Hello. At a recent gunshow, I picked up an unfired S&W Model 66 .357 Magnum revolver with the 2 1/2" bbl. It had some nice aftermarket stocks on it but I opted to refinish a set of the factory service stocks instead since the regular factory roundbutt stocks work fine for me.
When S&W's stainless service revolvers hit the market decades ago, police officers I knew beat a path to the local shop to buy them or at the very least, get their names on the "want list". Not so popular as in decades past, I think that the revolver is still a very viable piece of defensive "machinery". Since I'm not in a gunfight-per-day, I also rate "fun" as being pretty high on my list of things to do. I don't think there much that beats a revolver for just knocking around at the range or plinking safely & legally. That said, I think they can still hold their own for protection in wooded areas or urban jungles. Others may consider them "outdated" and me as being "out of touch". Despite my extreme fondness and familiarity with a number of autopistols such as the Hi Power, CZ-75, Glocks, etc, I have never felt "deprived" if toting a wheelgun. If you do, go with the automatic that you're most competent with in my view. Shown with my Model 66 snub are a speed loader and carrier. The speed loader contains Remington .357 Magnum 125-gr. Golden Sabers, a mid-power magnum load intended for more compact "carry guns".
The Revolver: This one has a very acceptable double and single-action. The cylinder is nicely in time and lockup is a little better than average with imperceptible endplay when only checked by hand. The finish is unmarred and everything appears quite normal. Checking the bore and cylinder yielded no surprises. In short, the S&W Model 66 snub is about like many others in circulation.
Ammunition: I only tried four loads today. All were .357 Magnum loads. No .38 Specials were tried. This ammo was chronographed. Average velocities are based on 10-shot strings fired 10' from the chronograph screen. Here are the average velocities in ft/sec:
Corbon 125-gr. DPX: 1141 (ES: 41, SD: 19)
Winchester 145-gr. STHP: 1171 (ES: 40, SD: 18)
Georgia Arms 158-gr. LRNFP "Cowboy Load": 807 (ES: 36, SD: 16)
Sellier & Bellot 158-gr. JFP: 1159, (ES: 45, SD: 21)
Here are examples of the .357 ammunition shot today. Left to right: Corbon 125-gr. DPX, Winchester 145-gr. STHP, GA 158-gr. LRNFP, and S&B 158-gr. JFP.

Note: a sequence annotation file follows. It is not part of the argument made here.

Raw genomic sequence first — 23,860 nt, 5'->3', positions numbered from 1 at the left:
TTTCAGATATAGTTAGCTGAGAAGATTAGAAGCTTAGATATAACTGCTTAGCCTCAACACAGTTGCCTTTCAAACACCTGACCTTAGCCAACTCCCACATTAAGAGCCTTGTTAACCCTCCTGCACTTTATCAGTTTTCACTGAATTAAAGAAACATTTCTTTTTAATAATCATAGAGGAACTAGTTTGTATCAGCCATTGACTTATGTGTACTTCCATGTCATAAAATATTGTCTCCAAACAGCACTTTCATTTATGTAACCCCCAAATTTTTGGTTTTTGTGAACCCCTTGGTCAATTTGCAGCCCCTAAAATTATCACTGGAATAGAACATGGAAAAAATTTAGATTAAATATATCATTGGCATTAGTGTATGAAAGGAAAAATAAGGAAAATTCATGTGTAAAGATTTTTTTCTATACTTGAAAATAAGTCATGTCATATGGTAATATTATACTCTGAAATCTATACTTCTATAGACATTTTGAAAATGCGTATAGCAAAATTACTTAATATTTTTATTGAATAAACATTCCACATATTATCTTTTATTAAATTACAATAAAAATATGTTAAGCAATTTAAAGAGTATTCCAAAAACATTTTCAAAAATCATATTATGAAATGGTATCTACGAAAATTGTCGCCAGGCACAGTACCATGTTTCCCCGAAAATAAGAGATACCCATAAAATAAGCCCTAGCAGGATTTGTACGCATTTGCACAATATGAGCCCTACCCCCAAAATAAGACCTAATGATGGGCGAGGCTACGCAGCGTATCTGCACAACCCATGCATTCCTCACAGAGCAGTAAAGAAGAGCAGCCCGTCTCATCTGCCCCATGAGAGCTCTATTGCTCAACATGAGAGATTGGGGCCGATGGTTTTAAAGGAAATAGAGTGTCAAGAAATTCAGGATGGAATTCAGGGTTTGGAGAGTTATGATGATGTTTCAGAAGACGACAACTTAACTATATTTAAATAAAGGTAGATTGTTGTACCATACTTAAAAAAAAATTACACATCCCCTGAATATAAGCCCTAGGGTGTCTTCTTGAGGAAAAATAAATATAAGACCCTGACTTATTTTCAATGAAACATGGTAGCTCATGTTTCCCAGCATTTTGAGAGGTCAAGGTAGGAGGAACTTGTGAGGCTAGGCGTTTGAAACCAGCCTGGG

This was my first experience with the very lightly-loaded Georgia Arms .357 "Cowboy Load" in the traditional 158-grain bullet weight for the three-fifty-seven. It is a "poof load", nothing more than a middlin' .38 Special load really...but it is just a peach to shoot with respect to light recoil and out to about 12 yards (the farthest I shot today), POI for this one is fairly close to the other loads. I have no doubt that as distance increases to 25 and 50 yards, unless the target gets quite a bit larger, divergences between these loads' points-of-impact vs. points-of-aim will become a problem.
Shooting: All shooting today was done at 10 and at 12 yards. All was done double-action and from a standing position using a two-hand hold. The bullseye targets were shot in slow-fire while the "green man" target was fired upon as rapidly as a flash sight-picture could be obtained.
Before shooting any groups, I made a very minor adjustment to the rear sight. I didn't touch the windage but did raise the elevation but two clicks. I used the Corbon mid-power DPX load for this as it is what I'd use in the gun for "serious purposes". I actually settled on the dead-on POA with this load being maybe an inch low at 12 yards. This would allow me to hold dead-bang "on" with the Winchester 145-gr. load and a Six O'Clock hold with the light practice rounds from Georgia Arms...at least at this distance and closer.
Here are the results of 8 FTS (Failure to Stop Drills). They were fired using the S&B full-power .357 loaded mentioned previously. Though controllable, they were not pleasant to shoot in my opinion. This drill began with the gun in a low-ready position and using two hands. Average time was 2.31 secs for each set of "two to the body and one to the head."